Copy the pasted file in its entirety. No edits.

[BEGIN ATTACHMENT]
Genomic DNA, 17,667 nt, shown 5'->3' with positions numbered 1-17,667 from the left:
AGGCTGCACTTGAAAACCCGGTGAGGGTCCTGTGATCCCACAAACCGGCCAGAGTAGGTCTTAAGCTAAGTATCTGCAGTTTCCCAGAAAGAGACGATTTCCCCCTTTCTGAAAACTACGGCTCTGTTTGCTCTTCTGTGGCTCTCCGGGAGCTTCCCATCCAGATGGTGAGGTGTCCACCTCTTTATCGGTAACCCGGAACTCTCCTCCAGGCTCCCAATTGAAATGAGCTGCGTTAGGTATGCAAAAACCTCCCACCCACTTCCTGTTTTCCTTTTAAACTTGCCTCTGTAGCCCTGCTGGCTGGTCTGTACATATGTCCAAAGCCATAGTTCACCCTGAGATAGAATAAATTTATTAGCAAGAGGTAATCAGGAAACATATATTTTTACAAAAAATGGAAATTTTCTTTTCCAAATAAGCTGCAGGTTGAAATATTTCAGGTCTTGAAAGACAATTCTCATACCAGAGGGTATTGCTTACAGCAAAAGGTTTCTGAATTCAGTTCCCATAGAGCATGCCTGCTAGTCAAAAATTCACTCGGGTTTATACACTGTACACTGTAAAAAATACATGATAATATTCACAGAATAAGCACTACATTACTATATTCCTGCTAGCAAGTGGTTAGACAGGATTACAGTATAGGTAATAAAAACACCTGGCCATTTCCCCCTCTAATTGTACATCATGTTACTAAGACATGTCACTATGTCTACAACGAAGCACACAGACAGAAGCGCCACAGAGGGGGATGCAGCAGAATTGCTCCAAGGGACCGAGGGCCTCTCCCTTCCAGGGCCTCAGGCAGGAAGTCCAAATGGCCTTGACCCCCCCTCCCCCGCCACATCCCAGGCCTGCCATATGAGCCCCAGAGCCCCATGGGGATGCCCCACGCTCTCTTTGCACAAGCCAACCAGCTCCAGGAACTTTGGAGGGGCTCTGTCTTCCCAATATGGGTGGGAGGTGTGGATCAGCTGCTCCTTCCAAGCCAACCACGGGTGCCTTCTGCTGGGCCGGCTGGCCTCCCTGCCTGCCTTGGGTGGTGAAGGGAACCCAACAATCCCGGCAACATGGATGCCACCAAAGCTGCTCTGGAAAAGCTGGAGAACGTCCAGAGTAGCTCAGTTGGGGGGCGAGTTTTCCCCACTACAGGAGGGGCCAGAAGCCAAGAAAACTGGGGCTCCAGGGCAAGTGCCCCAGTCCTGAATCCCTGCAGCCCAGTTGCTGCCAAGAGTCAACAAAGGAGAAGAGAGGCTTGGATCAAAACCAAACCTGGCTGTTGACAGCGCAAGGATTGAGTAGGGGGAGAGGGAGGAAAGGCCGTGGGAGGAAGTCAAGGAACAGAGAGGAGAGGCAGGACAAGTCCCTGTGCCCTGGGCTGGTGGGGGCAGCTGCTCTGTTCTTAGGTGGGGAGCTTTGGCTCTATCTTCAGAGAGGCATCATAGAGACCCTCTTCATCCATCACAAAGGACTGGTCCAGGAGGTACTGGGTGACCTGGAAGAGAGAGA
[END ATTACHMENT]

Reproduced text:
Genomic DNA, 17,667 nt, shown 5'->3' with positions numbered 1-17,667 from the left:
AGGCTGCACTTGAAAACCCGGTGAGGGTCCTGTGATCCCACAAACCGGCCAGAGTAGGTCTTAAGCTAAGTATCTGCAGTTTCCCAGAAAGAGACGATTTCCCCCTTTCTGAAAACTACGGCTCTGTTTGCTCTTCTGTGGCTCTCCGGGAGCTTCCCATCCAGATGGTGAGGTGTCCACCTCTTTATCGGTAACCCGGAACTCTCCTCCAGGCTCCCAATTGAAATGAGCTGCGTTAGGTATGCAAAAACCTCCCACCCACTTCCTGTTTTCCTTTTAAACTTGCCTCTGTAGCCCTGCTGGCTGGTCTGTACATATGTCCAAAGCCATAGTTCACCCTGAGATAGAATAAATTTATTAGCAAGAGGTAATCAGGAAACATATATTTTTACAAAAAATGGAAATTTTCTTTTCCAAATAAGCTGCAGGTTGAAATATTTCAGGTCTTGAAAGACAATTCTCATACCAGAGGGTATTGCTTACAGCAAAAGGTTTCTGAATTCAGTTCCCATAGAGCATGCCTGCTAGTCAAAAATTCACTCGGGTTTATACACTGTACACTGTAAAAAATACATGATAATATTCACAGAATAAGCACTACATTACTATATTCCTGCTAGCAAGTGGTTAGACAGGATTACAGTATAGGTAATAAAAACACCTGGCCATTTCCCCCTCTAATTGTACATCATGTTACTAAGACATGTCACTATGTCTACAACGAAGCACACAGACAGAAGCGCCACAGAGGGGGATGCAGCAGAATTGCTCCAAGGGACCGAGGGCCTCTCCCTTCCAGGGCCTCAGGCAGGAAGTCCAAATGGCCTTGACCCCCCCTCCCCCGCCACATCCCAGGCCTGCCATATGAGCCCCAGAGCCCCATGGGGATGCCCCACGCTCTCTTTGCACAAGCCAACCAGCTCCAGGAACTTTGGAGGGGCTCTGTCTTCCCAATATGGGTGGGAGGTGTGGATCAGCTGCTCCTTCCAAGCCAACCACGGGTGCCTTCTGCTGGGCCGGCTGGCCTCCCTGCCTGCCTTGGGTGGTGAAGGGAACCCAACAATCCCGGCAACATGGATGCCACCAAAGCTGCTCTGGAAAAGCTGGAGAACGTCCAGAGTAGCTCAGTTGGGGGGCGAGTTTTCCCCACTACAGGAGGGGCCAGAAGCCAAGAAAACTGGGGCTCCAGGGCAAGTGCCCCAGTCCTGAATCCCTGCAGCCCAGTTGCTGCCAAGAGTCAACAAAGGAGAAGAGAGGCTTGGATCAAAACCAAACCTGGCTGTTGACAGCGCAAGGATTGAGTAGGGGGAGAGGGAGGAAAGGCCGTGGGAGGAAGTCAAGGAACAGAGAGGAGAGGCAGGACAAGTCCCTGTGCCCTGGGCTGGTGGGGGCAGCTGCTCTGTTCTTAGGTGGGGAGCTTTGGCTCTATCTTCAGAGAGGCATCATAGAGACCCTCTTCATCCATCACAAAGGACTGGTCCAGGAGGTACTGGGTGACCTGGAAGAGAGAGA